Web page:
April 26, 2016
5 Ways Start-Up Entrepreneurs Can Save Effectively and Proactively
Saving for entrepreneurs can be an afterthought, when you spend most of your time running your business. If you are a start-up entrepreneur, then you may be in for some lean times for the first couple of years as you grow your revenue. This makes saving very difficult. However, saving is extremely important since there is no consistent paycheck to fall back on during lean times. How do you save when your focus is on reinvesting into your business to help it grow?
I caught up with personal finance guru and bestselling author, Aisha Taylor, who provided these five tips that will guide you on how to save despite a lean and irregular income.
- Reevaluate your monthly bills. Ask yourself, “What are the non-negotiable bills that I have to pay in order to survive?â€ When you are considering your survival costs, only focus on groceries, housing/utilities, insurance, and transportation. Make sure you include medical insurance because, according to Harvard University, medical costs are the number one reason why people go bankrupt. Use a tool like Mint.com to understand how much money you are currently spending.
- Pay your quarterly taxes. Uncle Sam wants his money! If you underpay your taxes, you risk owing the government interest and penalties on top of your tax bill. This could further strain an already tight budget. Calculate your estimated quarterly taxes by dividing the taxes that you owed last year by four, and then set that money aside.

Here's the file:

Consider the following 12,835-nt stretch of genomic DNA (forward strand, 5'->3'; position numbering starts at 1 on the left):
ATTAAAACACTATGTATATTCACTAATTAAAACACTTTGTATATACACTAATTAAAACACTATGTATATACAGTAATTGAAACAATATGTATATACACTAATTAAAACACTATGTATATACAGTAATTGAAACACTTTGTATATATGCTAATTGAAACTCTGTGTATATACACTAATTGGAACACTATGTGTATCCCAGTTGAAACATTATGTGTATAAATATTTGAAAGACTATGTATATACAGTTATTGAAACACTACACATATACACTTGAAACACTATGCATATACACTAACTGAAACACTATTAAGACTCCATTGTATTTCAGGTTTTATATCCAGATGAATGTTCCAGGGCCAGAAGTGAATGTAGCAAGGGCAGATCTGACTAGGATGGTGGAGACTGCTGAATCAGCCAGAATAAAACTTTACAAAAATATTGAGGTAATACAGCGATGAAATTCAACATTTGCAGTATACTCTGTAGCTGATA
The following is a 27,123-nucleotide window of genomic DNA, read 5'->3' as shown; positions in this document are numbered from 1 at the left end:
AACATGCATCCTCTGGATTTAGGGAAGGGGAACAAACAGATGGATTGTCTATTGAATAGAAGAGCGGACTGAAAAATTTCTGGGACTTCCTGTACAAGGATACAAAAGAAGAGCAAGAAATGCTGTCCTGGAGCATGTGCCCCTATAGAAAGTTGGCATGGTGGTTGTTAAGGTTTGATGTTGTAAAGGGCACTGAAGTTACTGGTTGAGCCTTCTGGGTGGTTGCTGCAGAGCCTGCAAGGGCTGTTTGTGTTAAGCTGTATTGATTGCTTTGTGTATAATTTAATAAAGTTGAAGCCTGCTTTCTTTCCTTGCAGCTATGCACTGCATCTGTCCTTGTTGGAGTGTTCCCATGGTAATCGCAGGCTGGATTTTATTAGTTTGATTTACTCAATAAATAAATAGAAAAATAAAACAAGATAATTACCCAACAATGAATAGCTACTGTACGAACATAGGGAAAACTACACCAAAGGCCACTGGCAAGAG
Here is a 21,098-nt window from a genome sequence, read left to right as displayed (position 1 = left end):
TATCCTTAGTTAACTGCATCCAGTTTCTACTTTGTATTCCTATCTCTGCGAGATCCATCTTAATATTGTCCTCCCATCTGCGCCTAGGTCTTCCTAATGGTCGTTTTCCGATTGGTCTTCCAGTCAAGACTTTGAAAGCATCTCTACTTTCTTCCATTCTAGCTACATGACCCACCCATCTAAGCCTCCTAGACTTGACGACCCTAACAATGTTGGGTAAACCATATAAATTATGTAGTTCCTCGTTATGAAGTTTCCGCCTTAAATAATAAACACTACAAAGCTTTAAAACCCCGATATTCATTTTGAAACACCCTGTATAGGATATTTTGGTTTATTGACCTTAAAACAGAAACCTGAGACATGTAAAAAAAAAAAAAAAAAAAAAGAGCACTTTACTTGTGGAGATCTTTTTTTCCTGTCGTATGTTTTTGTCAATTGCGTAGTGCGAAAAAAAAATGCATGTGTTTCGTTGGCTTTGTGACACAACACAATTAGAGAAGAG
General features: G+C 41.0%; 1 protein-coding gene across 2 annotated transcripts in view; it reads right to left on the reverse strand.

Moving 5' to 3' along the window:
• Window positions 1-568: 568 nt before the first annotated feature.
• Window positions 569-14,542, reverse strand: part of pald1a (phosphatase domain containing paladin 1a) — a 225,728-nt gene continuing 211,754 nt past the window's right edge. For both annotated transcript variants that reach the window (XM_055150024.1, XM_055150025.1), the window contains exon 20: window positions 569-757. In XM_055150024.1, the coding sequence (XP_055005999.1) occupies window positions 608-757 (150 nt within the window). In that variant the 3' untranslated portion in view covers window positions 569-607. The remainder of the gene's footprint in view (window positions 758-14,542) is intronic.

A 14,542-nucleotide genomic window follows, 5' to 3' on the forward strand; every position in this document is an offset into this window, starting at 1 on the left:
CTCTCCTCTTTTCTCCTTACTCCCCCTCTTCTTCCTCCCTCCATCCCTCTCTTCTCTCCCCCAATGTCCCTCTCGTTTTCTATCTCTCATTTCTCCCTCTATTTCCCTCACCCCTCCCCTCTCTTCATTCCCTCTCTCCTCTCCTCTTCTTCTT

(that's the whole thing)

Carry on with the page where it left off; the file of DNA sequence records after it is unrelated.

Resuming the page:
- Start off small with savings. Don’t make the mistake of thinking that the small stuff doesn’t matter. Even if you can only save $20/month, save it anyway and make it automatic.
- Set up separate bank accounts. It’s critical to have both a business and personal bank account. This eliminates the mixing of your personal and business assets. Additionally, set up two separate savings accounts from your checking account. One account should be used for emergency savings. The second one should be used for annual and semiannual payments like taxes and certain insurance costs.
- Maximize your tax refund. Use one third to pay off debt, another third for emergency savings, and the final third as a treat for yourself. This helps to avoid deprivation by rewarding yourself for sticking with the financial plan. Similarly, if you have a really good month for the business, determine what you need to reinvest in the business and then use the ‘dividing into thirds’ strategy for the remainder.
Gwen Jimmere is the first African American woman to hold a patent on a natural haircare product. She is the CEO & founder of Naturalicious and the creator of the popular OooLaLocks Hair Box. A healthy haircare expert, Jimmere is also a frequent keynote speaker and panelist on small business and entrepreneurship topics. Her natural haircare line is sold in Whole Foods, as well as other fine retailers across the U.S. and internationally. She can be found at GwenJimmere.com.